Biscotti have taken the world by storm. These subtly sweet, crisp cookies can be found in different countries around the globe, although they can be traced back to Italy as far back as the fourteenth century. In fact it is said Christopher Columbus carried these cookies on his voyages because they were so sturdy, and their dryness prevented the problem of spoilage. The name biscotti can be translated as twice cooked which indeed describes how these tasty cookies are made. By baking them twice, they lose any excess moisture, which ensures a crisp, dry cookie perfect for dipping. Since biscotti are not very sweet, they are a perfect snack at any time of the day, whether they are enjoyed with a cup of coffee in the morning or dipped into a sweet dessert wine after dinner.
Biscotti come in a myriad of flavor combinations, chock full of almonds, hazelnuts, pine nuts, citron, raisins and even chocolate pieces. The traditional favorite biscotti in Italy must be the Biscotti di Prato, which are crisp, dry almond cookies named after the city of Prato and usually served alongside a glass of Vin Santo wine for dipping. Vin Santo is a Tuscan wine ranging from dry to sweet with a golden brown coloring and intensity of flavor that pairs perfectly with the almond wafers. Another popular Italian biscotti are the anise-flavored variety, which seem to have been created to be eaten with a cup of caffelatte, or coffee with steamed milk. There are no set rules as to what can and cannot be eaten with this crispy treat, it is traditionally served with coffee or dessert wines in an Italian household. It can also be served with milk, tea and hot chocolate. The crisp, dry texture of the cookie makes it ideal for dipping into your favorite beverage.
Today, Americans are creating a biscotti renewal, embracing this Italian dessert with such enthusiasm that biscotti can now be found in every coffee shop, bakery and grocery store. There is a variety for every palate, whether it is low in fat or sugar, frosted, full of nuts and dried fruits, or delicately flavored with lemon or spice. Biscotti can easily be made at home with good results if a few simple tips are followed. They are quickly molded into long logs, which are baked. Then after allowing them to cool for ten to fifteen minutes, they are sliced into wafers, which are returned to the oven to crisp up. Most twice-baked cookie recipes can be divided into two categories. The first are those made with eggs as the only adhesive ingredient, and the second are those that utilize butter or shortening as well. The biscotti made with added fat tend to be more delicate in texture than those made only with eggs. Other differences are mainly in the form of the types of additives and flavorings implemented in the recipe. The cookies can be either sinfully decadent or health conscious depending on the ingredients used. You can find my Biscotti Collection HERE or click on the links listed under the photo below.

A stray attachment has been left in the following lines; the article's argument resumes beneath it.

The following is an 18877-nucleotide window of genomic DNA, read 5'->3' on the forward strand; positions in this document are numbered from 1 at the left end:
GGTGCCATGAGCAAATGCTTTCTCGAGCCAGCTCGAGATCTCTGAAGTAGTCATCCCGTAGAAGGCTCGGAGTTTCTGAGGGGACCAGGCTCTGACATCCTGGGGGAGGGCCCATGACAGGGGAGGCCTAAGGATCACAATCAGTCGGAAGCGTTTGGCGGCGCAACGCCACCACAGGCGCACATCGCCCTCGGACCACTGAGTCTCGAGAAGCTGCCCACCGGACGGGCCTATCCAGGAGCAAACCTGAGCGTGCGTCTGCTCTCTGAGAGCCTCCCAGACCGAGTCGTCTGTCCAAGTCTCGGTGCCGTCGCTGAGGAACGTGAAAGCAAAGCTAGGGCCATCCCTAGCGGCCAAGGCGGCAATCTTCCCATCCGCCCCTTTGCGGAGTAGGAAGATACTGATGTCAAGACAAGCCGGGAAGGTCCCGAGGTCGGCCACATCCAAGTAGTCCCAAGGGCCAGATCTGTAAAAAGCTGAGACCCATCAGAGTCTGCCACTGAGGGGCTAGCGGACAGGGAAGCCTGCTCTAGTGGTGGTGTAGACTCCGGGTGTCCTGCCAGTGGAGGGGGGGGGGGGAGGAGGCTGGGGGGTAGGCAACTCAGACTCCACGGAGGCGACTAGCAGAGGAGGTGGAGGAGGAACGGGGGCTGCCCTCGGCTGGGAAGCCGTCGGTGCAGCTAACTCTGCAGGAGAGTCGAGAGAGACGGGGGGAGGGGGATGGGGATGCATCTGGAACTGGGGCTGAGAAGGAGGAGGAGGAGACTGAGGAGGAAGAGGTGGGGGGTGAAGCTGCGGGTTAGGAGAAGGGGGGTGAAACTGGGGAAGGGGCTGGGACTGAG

Here are a few helpful hints to keep in mind when baking biscotti!
* Recipes using shortening or butter tend to yield a more shortbread-like texture and are softer in the center than ones using just eggs particularly when still hot from the oven. The cookies should always be baked on a baking sheet lined with parchment paper or foil for easy removal.
* Mix the dough just until it sticks together. Don’t overmix. Lining the baking sheet with parchment paper prevents sticking and makes cleanup much easier.
* Normal biscotti dough may appear very dry and barely stick together; avoid the temptation to add water to moisten the dough.
* Use a sharp, serrated knife to cut the biscotti for their second baking. Slicing the loaf on an angle allows for longer, gourmet looking slices. The slices should be cooked until just lightly browned. They will continue to harden and crisp during cooling, so do not be tempted to over bake them to ensure crunchiness.
* If your log-shaped loaf crumbles when you attempt to cut it into strips, wrap it firmly and place in the freezer overnight before attempting to cut it again. This method works well with cookie recipes that include whole nuts or melted chocolate as well.
* Do not crowd the biscotti slices on the baking sheet for their second baking as they need the hot air to circulate to enable them to crisp up evenly.
* Store biscotti in an airtight container. They will keep well for a few weeks. Frozen, they will keep for months.